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Biblical Archaeology:
Gold of the Exodus

Howard Blum (journalist) has written the book The Gold of the Exodus about the the adventures of Bob Cornuke's and Larry Williams' quest for Mt. Sinai. Bob a former cop believes that Mt. Sinai is  Jabal al Lawz in Saudi Arabia. In 1988 Bob along with Larry (a Wall Street millionaire) illegally entered Saudi Arabia to search for Mt. Sinai. Bob also believes in a different route for the exodus. He thinks that Moses crossed the Red Sea from the tip of the Sinai Peninsula across the gulf of Aqaba to Saudi Arabia. He thinks that Moses buried huge amounts of gold taken from the Egyptians at Jabel al Lawz. You can see a picture of Jabal al Lawz and his purposed route of the exodus at his web site:Mt Sinai - the Evidence - the Photographs.

First of all these amazing claims are not backed up by any solid evidence. If he has found a chariot wheel then let the experts examine it to see if it is Egyptian and what time it dates to. A wheel does not prove anything. There are also many altars and high places in the Middle East. An altar must be examined for what kind it is and time of use. More than a few large rock piles and rock carving are needed to prove that Jabal al Lawz is Mt. Sinai. Rock piles and carvings can be found all over the Sinai and Saudi Arabian deserts.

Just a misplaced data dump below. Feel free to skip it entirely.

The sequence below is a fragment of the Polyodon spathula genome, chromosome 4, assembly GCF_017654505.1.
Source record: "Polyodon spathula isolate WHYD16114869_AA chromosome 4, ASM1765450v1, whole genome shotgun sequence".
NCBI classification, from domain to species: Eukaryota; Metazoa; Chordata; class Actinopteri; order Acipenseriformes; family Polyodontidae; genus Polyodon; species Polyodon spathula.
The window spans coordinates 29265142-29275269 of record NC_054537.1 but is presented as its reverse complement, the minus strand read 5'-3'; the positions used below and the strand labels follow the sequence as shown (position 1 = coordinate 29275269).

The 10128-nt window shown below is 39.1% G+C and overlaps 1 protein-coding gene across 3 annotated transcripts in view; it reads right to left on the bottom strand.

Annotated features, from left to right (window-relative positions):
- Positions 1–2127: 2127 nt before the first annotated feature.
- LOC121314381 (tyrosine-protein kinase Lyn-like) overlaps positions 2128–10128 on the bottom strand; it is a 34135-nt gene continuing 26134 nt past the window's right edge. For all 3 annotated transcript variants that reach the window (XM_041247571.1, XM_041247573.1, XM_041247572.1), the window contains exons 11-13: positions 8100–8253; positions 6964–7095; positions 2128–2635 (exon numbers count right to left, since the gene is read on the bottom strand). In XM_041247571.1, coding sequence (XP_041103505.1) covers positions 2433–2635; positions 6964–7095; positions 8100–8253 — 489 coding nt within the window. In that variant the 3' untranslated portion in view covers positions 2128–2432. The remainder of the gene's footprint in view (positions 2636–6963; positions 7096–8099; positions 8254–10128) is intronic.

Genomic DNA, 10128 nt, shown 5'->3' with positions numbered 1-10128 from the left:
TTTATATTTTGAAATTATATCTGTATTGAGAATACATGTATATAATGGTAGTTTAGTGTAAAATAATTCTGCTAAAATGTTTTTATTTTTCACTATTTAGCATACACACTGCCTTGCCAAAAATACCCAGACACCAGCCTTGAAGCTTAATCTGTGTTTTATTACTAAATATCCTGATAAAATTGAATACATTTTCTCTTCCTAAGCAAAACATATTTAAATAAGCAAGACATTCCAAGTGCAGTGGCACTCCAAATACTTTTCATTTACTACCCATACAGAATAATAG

Cornuke claims that Jabal al Lawz is burnt at the top by the fire of God. It is true that the rocks on top are dark, but this is because they are basalt rocks with intrusive dikes of lighter color rocks, not because fire burnt them.  The darkened mountain top may have given rise to the stories of Mt. Sinai.  

There are a number of places that could be Mt. Sinai. We do not know for sure which mountain was Mt. Sinai. There are also a number of possible routes that the Israelites could have taken across the Sinai Peninsula. The amazing claims of Bob Cornuke demand amazing proofs which are sorely lacking in the book the Gold of the Exodus. No serious archaeologist would make these claims without proof (see BAR July/August 1999 Vol.25:4, 54-56). See Did Amateur Archaeologists Find the Real Mt. Sinai?